Hawaii Bans Toxic Sunscreen From It’s Beaches: Will California Follow?

Hawaii Bans Toxic Sunscreen From It’s Beaches: Will California Follow?

Sunscreen protects your skin, but it's killing coral reefs in Hawaii. Now it's banned on Hawaii's busiest beaches.
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By Trey Leslie I Everyday California Head Writer & Resident DJ

Take out your parasols, let’s party like it’s 1899.

More and more people are beginning to realize that chemicals found in the majority of sunscreens - oxybenzone and octinoxate - are detrimental to the health and longevity of our coral reefs.

How does that work? In short, these chemicals prevent coral from absorbing the nutrients needed to remain healthy, preventing growth and disrupting the development of other marine life.

This is a problem for picturesque reefs filled with sunscreen slathered beachgoers. It’s common knowledge that sun lotion easily washes off your skin and into the ocean, especially if you recently rubbed it on. (“Jimmy, wait 30 minutes before you get in the water!” - Jimmy’s Mom)

A sad sea turtle swims above a bleached coral reef

But the ocean is really big. How much harm can a few layers of sunscreen off Bob’s back really do?

Unfortunately, quite a bit. Studies done in Hawaii’s picturesque Hanauma Bay revealed that the 2,600 average visitors deposited about 412 pounds of sunscreen into the water every day. That’s just under 50 gallons.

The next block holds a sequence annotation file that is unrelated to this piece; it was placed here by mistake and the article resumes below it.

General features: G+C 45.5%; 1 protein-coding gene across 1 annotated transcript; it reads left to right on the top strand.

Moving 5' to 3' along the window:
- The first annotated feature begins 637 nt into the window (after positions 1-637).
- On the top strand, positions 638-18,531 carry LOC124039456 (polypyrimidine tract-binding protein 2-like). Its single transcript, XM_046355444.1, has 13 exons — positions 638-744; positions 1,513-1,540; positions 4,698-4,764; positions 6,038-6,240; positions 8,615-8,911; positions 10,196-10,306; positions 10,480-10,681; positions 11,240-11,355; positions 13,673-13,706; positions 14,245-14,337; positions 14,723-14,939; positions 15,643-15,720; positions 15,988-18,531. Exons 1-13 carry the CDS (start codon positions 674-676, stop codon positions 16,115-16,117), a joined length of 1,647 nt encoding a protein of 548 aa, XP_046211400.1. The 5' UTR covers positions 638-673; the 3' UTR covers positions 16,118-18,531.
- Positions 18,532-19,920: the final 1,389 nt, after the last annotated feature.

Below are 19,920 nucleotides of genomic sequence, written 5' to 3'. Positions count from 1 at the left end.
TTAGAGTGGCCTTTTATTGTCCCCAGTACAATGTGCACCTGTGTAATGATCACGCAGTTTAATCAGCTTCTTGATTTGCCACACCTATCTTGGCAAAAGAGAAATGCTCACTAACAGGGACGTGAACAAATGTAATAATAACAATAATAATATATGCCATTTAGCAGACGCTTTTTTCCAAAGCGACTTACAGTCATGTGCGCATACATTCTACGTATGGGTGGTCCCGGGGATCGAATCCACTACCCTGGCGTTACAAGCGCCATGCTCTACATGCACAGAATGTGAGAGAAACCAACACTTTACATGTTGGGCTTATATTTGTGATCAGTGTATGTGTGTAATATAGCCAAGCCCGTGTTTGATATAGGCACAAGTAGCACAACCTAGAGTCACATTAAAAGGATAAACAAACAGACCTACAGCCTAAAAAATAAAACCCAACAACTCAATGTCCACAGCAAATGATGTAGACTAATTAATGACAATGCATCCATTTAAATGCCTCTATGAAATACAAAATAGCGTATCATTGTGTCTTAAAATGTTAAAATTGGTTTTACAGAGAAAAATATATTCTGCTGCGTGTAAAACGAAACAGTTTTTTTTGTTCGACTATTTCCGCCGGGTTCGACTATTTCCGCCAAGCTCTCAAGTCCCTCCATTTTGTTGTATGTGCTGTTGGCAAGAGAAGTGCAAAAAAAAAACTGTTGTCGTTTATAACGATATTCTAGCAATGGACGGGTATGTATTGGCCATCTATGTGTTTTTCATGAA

To put it in perspective, “the damaging effects of sunscreen can occur in concentrations as low as 62 parts per trillion, which is equivalent to one drop of oxybenzone in six Olympic-sized swimming pools.”

Yikes. Hawaii is taking action, and passed a bill on Tuesday that will ban the sale of sunscreen with harmful chemicals, becoming the first US state to take action against toxic lotions. If signed, the ban would begin in 2021.

Hawaii's famous Hanauma Bay

If the ban proves to be effective, it’s not unreasonable to assume that other coastal states will follow, especially California. Our Golden State recorded 251 million visitors (collectively wearing about 40 million gallons of sunscreen), and that number has reportedly only gone up in recent years.

Sure, not all 251 million tourists are diving into the Pacific Ocean with their SPF 1000. But even water from our showers, which is treated before running back into the ocean, contains a lot of the chemicals found in harmful sunscreens.

Hawaiian Senator Laura Thielen put it this way: “So really it’s damaging our corals no matter whether you're wearing it on land or at the beach."

Surf Durt is a California based company making reef safe sun protection | surfdurt.com

What can we do?

Obviously, we don’t want our coral reefs in California to drown in sunscreen. It’s entirely possible (probable, even) that a similar law will come into effect, banning sunscreens with oxybenzone and octinoxate from California beaches.

But due process isn’t exactly the fastest swimmer in the pool, and chance are something needs to go wrong (like our coral reefs start dying) before laws are proposed. At that point, California lawmakers will likely see Hawaii as a role model. But until then?

The solution doesn’t have to involve a terrible sunburn: just use better sunscreen. There are about 3,400 (!) ocean-friendly sunscreens on the market that use natural ingredients, so your skin and the sea can happily coexist.

In a perfect world, beachgoers around the world would take the hint from mother nature and start using reef safe sunscreen exclusively. Until that happens, we'll do what we can: at our shop in La Jolla, we've removed all harmful sunscreens and only sell the good stuff.

Otherwise, you can ditch the lotion and borrow my parasol. Fashion always repeats itself, right?

Forget sunscreen, I'll just wear a shirt

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